IL-Linker in .NET Core 3.0
Trim your .NET Core 3.0 app with the IL-Linker.
.NET Conf 2019 Countdown series
I’m excited to be part of the .NET Conf with this every day mini-post series until the 23th September.
- IL-Linker in .NET Core 3.0
- The Bundler in .NET Core 3.0
- Crossgen as build step with .NET Core 3.0
- The IAsyncDisposable interface in .NET Core 3.0
- Platform intrinsics in .NET Core 3.0
- .NET Conf 2019 is right ahead
Prerequisites & Setup
How to use the IL-Linker
The .NET Core 3.0 SDK ships with an additional linker (originally from mono) that can be opt-in. The IL-Linker scans statically the IL instructions of your application to detect which code is actually required, and trims unused framework libraries. This can reduce the deployment size of your application, depending on the subset of framework assemblies you use. It is primarily a deployment feature rather than useful for development scenarios.
To test this, you could use the console application template:
Then, enable this trimming behavior with the following changes in the csproj file:
You will need the
<RuntimeIdentifier> element or specify the specific RID while publishing because this is only supported for self-contained applications (SCD):
Let’s compare the size of the application publish directory:
Trimmed: 25,3 MB (26.548.001 bytes)
Not trimmed: 65,8 MB (69.091.753 bytes)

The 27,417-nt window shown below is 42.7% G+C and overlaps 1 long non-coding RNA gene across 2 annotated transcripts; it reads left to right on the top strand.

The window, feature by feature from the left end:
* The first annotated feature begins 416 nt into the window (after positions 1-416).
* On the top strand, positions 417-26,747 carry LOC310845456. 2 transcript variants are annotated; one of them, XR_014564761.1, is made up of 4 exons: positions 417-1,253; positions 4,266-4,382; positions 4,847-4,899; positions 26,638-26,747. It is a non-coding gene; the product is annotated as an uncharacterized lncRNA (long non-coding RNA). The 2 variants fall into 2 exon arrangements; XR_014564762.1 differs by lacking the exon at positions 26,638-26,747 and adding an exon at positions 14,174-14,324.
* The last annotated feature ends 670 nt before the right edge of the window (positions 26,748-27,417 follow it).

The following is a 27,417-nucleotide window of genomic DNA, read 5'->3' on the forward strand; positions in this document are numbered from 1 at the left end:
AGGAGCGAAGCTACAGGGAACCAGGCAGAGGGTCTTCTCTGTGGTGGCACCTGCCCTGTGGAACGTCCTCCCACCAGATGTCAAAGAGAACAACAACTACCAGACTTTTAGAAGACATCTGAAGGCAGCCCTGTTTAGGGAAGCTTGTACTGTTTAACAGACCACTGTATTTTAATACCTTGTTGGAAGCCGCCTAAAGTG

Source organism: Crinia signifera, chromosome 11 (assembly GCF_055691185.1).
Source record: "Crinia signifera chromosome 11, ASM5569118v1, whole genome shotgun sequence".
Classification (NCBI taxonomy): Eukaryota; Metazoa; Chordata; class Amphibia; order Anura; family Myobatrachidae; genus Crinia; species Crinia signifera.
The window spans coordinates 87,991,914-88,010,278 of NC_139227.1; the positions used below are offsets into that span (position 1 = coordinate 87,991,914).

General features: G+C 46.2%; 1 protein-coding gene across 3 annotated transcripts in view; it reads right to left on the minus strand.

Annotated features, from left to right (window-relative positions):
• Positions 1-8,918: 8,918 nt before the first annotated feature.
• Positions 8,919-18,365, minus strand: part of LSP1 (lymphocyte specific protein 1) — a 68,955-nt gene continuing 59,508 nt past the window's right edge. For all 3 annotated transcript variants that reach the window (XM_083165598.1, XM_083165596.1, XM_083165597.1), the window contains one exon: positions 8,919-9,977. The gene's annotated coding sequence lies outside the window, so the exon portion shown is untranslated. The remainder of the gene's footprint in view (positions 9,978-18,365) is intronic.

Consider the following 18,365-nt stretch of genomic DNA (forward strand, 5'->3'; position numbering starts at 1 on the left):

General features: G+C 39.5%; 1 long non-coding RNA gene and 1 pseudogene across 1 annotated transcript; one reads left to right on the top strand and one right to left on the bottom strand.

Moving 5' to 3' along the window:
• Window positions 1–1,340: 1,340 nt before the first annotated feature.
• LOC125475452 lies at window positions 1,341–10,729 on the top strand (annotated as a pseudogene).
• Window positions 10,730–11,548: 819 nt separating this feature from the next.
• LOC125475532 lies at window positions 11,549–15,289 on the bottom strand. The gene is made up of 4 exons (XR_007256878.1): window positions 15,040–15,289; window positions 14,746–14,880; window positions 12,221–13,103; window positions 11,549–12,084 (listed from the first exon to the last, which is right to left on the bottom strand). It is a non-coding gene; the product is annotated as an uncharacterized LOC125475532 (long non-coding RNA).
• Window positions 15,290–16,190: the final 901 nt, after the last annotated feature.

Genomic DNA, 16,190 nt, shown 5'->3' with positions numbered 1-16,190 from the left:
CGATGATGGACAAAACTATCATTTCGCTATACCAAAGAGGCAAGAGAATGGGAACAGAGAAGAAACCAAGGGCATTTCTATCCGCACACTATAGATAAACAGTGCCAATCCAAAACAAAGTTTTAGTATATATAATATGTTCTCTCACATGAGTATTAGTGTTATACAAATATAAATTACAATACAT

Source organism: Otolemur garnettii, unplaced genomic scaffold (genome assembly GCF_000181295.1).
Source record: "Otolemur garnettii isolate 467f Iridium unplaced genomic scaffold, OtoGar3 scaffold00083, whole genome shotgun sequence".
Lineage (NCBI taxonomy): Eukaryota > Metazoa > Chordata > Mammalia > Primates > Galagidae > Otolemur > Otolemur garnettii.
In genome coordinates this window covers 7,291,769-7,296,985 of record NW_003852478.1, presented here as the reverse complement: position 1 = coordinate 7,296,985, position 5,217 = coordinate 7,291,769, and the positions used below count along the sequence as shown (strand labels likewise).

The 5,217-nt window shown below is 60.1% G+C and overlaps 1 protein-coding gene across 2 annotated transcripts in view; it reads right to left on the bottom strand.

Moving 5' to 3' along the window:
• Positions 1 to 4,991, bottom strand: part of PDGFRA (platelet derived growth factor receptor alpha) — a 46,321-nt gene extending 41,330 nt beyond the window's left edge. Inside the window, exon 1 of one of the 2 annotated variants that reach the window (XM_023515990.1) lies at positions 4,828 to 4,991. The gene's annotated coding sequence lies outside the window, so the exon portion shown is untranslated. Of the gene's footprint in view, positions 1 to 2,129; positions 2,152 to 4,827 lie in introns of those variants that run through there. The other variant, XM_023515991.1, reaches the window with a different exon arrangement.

Around ~30-40 MB smaller - not that much but still enough to be worth doing it.
Framework-Dependent Deployment (FDD)
As the name Framework-Dependent already implies, this deployment model relies on the existence of a (shared) framework installed on the target environment. The publish directory of your application contains the application itself and everything needed (non-framework dependencies).
Self-Contained Deployment (SCD)
This deployment model is a lot larger in output size as the FDD is, but for a good reason. The publish directory contains everything needed to run on the target environment - the framework and your application. Therefor it’s also isolated from any installed framework on the target environment. The SCD possibility is in my humble opinion one of the strongest feature of .NET Core and something that the “old” .NET Framework had it’s issues (it is not supported).
The IL-Linker is a static analyzer and does not consider Reflection API’s. That means for instance: when you invoke a method via reflection or searching types and load them dynamically - that wouldn’t work and your app will fail at runtime!
How could you address this issue? There are two options:
Referencing a type from that assembly somewhere:
Add a “reference” in the .csproj (this is not a real assembly reference):
I like this feature, even if it has some caveats as mentioned above. It’s cool that this tech comes originally from mono and is reused. Let me know what you think about it.